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Getting started with AWS Autoscaling – CloudSavvy IT

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Automatic scaling is very simple in concept – when your servers start to get congested with traffic, the AWS automatic scaling system will spin up new servers to meet the requirements. This can help you both reduce costs and scale quickly.

Automatic scaling saves money

With automatic scaling, you can scale up to meet traffic needs, but also solve a problem with traditional server hosting; You need to build your servers around peak load, but that server can remain most inactive during non-peak hours. You still pay the server̵

7;s hourly rate, even if you do not use it. This is bad for your wallet and also bad for AWS, because they can sell the extra capacity to someone else.

Assume that your application requires 16 vCPU power under peak load. You can accomplish this with one c5.4xlarge example, which costs about $ 500 per month. You can get it for about $ 200 effectively per month if you buy reserved instances in advance with 3-year contracts, but you will still pay full price for an instance designed around your peak capacity. And if your needs change within your contract period, you will stick to that instance until the contract ends.

However, if your application load changes during the day, automatic scaling can help optimize costs. You can use several instead c5.xlarge instances with 4 vCPUs and spin new ones when you need to meet the requirements. With EC2 Spot Instances you can also get your automatic calibration team to buy extra computing capacity at great discounts.

AWS has several auto-scaling services for different products; you can automatically scale Aurora and DynamoDB read replicas and automatically scale Amazon’s Elastic Container Service (ECS). For this article, we will discuss EC2 Auto Scaling, as that is what you probably want to scale anyway.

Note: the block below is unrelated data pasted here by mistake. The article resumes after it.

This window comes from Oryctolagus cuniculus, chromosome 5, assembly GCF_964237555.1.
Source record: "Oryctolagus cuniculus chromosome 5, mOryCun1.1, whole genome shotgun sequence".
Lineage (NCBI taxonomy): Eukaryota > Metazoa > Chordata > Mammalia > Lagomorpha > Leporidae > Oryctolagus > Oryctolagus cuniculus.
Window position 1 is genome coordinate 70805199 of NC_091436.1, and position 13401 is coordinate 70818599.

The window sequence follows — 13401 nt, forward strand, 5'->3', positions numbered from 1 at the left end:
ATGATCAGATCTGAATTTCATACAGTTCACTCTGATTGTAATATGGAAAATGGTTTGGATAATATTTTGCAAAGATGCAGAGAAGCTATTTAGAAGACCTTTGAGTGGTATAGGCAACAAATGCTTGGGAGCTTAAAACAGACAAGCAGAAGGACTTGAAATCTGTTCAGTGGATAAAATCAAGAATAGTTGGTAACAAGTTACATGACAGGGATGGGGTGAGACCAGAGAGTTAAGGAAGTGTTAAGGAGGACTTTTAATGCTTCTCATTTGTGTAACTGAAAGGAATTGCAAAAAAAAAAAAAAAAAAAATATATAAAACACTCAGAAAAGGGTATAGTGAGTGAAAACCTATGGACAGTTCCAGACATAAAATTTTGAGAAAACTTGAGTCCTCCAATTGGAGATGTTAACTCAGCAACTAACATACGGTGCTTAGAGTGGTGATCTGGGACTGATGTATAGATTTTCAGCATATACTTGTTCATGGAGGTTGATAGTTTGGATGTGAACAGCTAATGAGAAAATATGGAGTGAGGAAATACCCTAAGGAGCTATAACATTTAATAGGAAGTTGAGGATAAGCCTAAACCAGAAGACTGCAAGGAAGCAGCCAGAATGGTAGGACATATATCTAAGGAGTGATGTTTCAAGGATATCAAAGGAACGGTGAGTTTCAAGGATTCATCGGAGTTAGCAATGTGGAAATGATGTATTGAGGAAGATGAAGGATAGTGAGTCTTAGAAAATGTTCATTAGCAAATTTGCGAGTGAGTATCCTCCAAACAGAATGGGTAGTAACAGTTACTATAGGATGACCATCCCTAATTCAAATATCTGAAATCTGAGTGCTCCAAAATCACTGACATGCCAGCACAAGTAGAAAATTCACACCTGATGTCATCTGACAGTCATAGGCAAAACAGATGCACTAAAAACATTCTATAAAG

Build your infrastructure around automation

For automatic scaling to work, you must automate the entire life cycle of the server. The process of creating a server, installing all the dependencies that your app needs to run, installing your code, running your code at startup – everything has to be handled properly for automatic scaling to make sense.

There are two simple ways to do this, and both have different uses.

The first is Amazon Machine Images, or AMI. Your EC2 server is probably already running on an AMI, such as Amazon Linux 2. But AMI is more than an operating system; AMI are images that contain operating systems, programs, user data and configuration, all in one image. You can create your own custom AMI that contains all your programs (such as Nginx, WordPress, PHP, etc.) and associated configuration, and spin up a copy of your existing server.

This method is very useful if you simply reach the limits of a single server and want to scale up, or if you simply want to reduce costs by scaling your servers all day. The main issue is that version control is bad; you need to create a new AMI every time you want to make changes, or automate any way to download updated code and configuration from a tool that git.

The second method is to use containers. Container is a Unix concept that allows applications to be assembled and run in an isolated virtualized environment, while maintaining the speed advantages or running on pure metal. You can think of it as having all the things your application needs to be able to run on a CD; You can burn multiple copies of that CD and run them on multiple servers.